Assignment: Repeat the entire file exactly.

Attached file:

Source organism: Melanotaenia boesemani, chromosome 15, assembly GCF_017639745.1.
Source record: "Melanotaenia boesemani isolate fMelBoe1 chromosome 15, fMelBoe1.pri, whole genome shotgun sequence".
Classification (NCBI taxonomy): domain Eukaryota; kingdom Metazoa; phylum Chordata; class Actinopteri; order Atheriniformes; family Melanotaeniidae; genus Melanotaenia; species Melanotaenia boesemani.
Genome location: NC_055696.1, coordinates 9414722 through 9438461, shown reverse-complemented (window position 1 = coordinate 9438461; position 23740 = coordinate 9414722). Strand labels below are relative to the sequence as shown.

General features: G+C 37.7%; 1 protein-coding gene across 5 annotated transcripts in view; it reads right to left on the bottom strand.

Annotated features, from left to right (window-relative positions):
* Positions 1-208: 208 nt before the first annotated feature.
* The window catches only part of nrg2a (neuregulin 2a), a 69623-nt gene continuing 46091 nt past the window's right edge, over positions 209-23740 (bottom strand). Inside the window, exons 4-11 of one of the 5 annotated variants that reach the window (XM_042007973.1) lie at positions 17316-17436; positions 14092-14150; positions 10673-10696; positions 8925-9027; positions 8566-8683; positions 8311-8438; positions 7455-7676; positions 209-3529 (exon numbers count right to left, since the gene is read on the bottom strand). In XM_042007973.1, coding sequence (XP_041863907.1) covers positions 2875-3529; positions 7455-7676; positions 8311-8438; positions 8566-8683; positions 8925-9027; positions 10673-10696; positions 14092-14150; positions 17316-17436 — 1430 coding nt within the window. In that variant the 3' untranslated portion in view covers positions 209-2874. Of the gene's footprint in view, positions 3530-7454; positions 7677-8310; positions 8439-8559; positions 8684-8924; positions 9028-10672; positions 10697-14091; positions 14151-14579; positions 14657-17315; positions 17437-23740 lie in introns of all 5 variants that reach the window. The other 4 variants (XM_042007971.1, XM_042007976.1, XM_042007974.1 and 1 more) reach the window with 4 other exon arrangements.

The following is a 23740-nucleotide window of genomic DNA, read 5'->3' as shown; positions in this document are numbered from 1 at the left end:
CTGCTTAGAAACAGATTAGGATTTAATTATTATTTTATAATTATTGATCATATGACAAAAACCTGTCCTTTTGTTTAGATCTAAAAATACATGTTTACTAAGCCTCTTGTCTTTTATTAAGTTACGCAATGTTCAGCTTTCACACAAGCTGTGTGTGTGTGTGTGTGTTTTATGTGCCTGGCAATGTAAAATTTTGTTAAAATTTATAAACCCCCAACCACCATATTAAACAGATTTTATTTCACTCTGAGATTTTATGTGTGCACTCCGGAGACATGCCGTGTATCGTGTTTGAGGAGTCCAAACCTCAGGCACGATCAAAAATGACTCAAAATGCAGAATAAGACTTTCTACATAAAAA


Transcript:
Source organism: Melanotaenia boesemani, chromosome 15, assembly GCF_017639745.1.
Source record: "Melanotaenia boesemani isolate fMelBoe1 chromosome 15, fMelBoe1.pri, whole genome shotgun sequence".
Classification (NCBI taxonomy): domain Eukaryota; kingdom Metazoa; phylum Chordata; class Actinopteri; order Atheriniformes; family Melanotaeniidae; genus Melanotaenia; species Melanotaenia boesemani.
Genome location: NC_055696.1, coordinates 9414722 through 9438461, shown reverse-complemented (window position 1 = coordinate 9438461; position 23740 = coordinate 9414722). Strand labels below are relative to the sequence as shown.

General features: G+C 37.7%; 1 protein-coding gene across 5 annotated transcripts in view; it reads right to left on the bottom strand.

Annotated features, from left to right (window-relative positions):
* Positions 1-208: 208 nt before the first annotated feature.
* The window catches only part of nrg2a (neuregulin 2a), a 69623-nt gene continuing 46091 nt past the window's right edge, over positions 209-23740 (bottom strand). Inside the window, exons 4-11 of one of the 5 annotated variants that reach the window (XM_042007973.1) lie at positions 17316-17436; positions 14092-14150; positions 10673-10696; positions 8925-9027; positions 8566-8683; positions 8311-8438; positions 7455-7676; positions 209-3529 (exon numbers count right to left, since the gene is read on the bottom strand). In XM_042007973.1, coding sequence (XP_041863907.1) covers positions 2875-3529; positions 7455-7676; positions 8311-8438; positions 8566-8683; positions 8925-9027; positions 10673-10696; positions 14092-14150; positions 17316-17436 — 1430 coding nt within the window. In that variant the 3' untranslated portion in view covers positions 209-2874. Of the gene's footprint in view, positions 3530-7454; positions 7677-8310; positions 8439-8559; positions 8684-8924; positions 9028-10672; positions 10697-14091; positions 14151-14579; positions 14657-17315; positions 17437-23740 lie in introns of all 5 variants that reach the window. The other 4 variants (XM_042007971.1, XM_042007976.1, XM_042007974.1 and 1 more) reach the window with 4 other exon arrangements.

The following is a 23740-nucleotide window of genomic DNA, read 5'->3' as shown; positions in this document are numbered from 1 at the left end:
CTGCTTAGAAACAGATTAGGATTTAATTATTATTTTATAATTATTGATCATATGACAAAAACCTGTCCTTTTGTTTAGATCTAAAAATACATGTTTACTAAGCCTCTTGTCTTTTATTAAGTTACGCAATGTTCAGCTTTCACACAAGCTGTGTGTGTGTGTGTGTGTTTTATGTGCCTGGCAATGTAAAATTTTGTTAAAATTTATAAACCCCCAACCACCATATTAAACAGATTTTATTTCACTCTGAGATTTTATGTGTGCACTCCGGAGACATGCCGTGTATCGTGTTTGAGGAGTCCAAACCTCAGGCACGATCAAAAATGACTCAAAATGCAGAATAAGACTTTCTACATAAAAA